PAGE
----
Currently published as: Gender in Management: An International Journal
Online from: 1985
Subject Area: Human Resource Management
Options: To add Favourites and Table of Contents Alerts please take a Emerald profile
|Title:||Does size matter? Gender-based equal opportunity in UK small and medium enterprises|
|Author(s):||Carol Woodhams, (Human Resource and Organisational Behaviour Group, Manchester Metropolitan University Business School, Manchester, UK), Ben Lupton, (Human Resource and Organisational Behaviour Group, Manchester Metropolitan University Business School, Manchester, UK)|
|Citation:||Carol Woodhams, Ben Lupton, (2006) "Does size matter? Gender-based equal opportunity in UK small and medium enterprises", Women In Management Review, Vol. 21 Iss: 2, pp.143 - 169|
|Keywords:||Equal opportunities, Gender, Small to medium-sized enterprises, United Kingdom|
|Article type:||Research paper|
|DOI:||10.1108/09649420610650710 (Permanent URL)|
|Publisher:||Emerald Group Publishing Limited|
Purpose – The purpose of this paper is to examine the take up of gender-based equal opportunities policies and practices in small to medium-sized enterprises (SMEs) and explores the relationship between size and take up within the SME sector.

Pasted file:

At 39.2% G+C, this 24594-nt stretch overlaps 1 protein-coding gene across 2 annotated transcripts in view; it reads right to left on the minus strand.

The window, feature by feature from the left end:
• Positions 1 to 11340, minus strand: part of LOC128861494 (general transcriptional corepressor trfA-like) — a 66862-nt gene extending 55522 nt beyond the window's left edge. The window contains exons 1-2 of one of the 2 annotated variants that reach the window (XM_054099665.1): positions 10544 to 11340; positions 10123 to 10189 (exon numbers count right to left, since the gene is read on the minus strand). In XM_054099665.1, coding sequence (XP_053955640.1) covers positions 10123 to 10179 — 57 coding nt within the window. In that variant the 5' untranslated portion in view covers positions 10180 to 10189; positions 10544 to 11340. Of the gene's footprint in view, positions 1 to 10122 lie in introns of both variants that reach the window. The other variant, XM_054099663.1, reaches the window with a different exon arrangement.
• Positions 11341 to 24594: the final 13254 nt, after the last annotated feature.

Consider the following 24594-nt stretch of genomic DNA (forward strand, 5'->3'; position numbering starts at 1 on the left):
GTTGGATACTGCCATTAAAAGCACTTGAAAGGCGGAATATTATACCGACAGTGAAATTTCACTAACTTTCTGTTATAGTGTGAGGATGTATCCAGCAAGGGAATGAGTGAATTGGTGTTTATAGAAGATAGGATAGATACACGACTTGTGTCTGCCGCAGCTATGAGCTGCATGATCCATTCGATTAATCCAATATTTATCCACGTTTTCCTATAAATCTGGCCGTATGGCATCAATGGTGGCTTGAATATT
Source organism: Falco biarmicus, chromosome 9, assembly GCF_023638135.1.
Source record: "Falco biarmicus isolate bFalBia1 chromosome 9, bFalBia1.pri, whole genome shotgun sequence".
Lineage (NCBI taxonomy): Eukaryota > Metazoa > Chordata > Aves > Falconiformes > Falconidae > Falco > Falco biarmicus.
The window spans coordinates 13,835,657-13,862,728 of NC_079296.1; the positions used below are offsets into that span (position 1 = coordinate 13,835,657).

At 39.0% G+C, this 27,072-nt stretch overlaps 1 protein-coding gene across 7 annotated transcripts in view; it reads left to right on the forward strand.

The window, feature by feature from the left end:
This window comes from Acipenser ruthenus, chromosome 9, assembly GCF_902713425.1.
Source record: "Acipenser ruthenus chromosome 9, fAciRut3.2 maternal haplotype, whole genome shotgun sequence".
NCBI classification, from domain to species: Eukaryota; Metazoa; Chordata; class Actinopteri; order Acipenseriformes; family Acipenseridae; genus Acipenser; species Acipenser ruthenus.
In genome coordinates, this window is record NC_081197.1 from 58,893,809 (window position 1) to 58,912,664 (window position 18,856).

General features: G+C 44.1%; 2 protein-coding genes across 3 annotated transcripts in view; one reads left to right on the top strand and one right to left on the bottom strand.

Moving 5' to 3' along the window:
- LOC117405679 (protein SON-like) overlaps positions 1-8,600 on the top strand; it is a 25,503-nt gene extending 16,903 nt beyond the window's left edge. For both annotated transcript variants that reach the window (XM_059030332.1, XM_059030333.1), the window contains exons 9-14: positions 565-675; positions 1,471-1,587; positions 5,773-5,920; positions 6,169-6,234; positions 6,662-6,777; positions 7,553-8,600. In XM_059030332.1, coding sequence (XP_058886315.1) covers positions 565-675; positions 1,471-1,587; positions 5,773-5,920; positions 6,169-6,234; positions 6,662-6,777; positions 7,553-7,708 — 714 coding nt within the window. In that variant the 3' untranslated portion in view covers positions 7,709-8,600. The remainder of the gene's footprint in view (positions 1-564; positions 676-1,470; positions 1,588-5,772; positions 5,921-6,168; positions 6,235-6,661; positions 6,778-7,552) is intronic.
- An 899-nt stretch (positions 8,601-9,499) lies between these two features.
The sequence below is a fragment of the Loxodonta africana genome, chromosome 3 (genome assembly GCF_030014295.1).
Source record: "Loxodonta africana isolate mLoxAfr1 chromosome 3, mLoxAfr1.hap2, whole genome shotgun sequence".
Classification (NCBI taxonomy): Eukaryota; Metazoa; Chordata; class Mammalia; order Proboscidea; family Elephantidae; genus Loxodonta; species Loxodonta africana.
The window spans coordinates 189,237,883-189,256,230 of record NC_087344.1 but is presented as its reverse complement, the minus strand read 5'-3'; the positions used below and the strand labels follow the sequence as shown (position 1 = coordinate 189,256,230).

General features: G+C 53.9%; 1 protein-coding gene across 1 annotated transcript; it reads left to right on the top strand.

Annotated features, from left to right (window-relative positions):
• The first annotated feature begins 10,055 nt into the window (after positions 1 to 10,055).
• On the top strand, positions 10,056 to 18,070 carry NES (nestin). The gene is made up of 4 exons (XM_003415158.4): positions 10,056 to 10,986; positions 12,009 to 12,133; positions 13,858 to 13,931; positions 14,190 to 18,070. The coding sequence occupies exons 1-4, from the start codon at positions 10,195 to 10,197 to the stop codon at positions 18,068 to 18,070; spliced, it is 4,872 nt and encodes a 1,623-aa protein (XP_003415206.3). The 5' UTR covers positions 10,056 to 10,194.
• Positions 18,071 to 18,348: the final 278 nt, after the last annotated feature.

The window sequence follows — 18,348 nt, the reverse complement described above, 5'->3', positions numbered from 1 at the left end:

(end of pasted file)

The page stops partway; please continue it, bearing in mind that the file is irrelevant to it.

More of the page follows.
Design/methodology/approach – The paper draws on detailed data generated by a European Social Fund sponsored equality audit tool (breakthrough). This is an interactive, questionnaire-based programme incorporating 60 questions on human resources policies and practices relevant to gender-based equal opportunity. The questionnaire was administered within a structured interview, which was recorded and transcribed. In the North West of England, 80 SMEs, across a range of sectors, participated.
Findings – The data revealed that, while there was some evidence of take up of good equality practice in SMEs, many small businesses were not active in this area and indeed a sizeable minority were perpetuating discriminatory practices. Medium-sized organisations were more likely to have, and implement, equality policies than small ones. However, in one area, around flexibility to meet carer responsibilities, the small organisations performed better. Analysis of moderating variables suggests that it is factors related to size, rather than size
Originality/value – The paper highlights the need to find ways to engage SME managers with the equality agenda. It explores the distinctive features of the small firms and their environment which may inhibit this at present and set out an agenda for future research which will deepen understanding in this area and inform policy.
Existing customers: login
to access this document
To purchase this item please login or register.
Complete and print this form to request this document from your librarian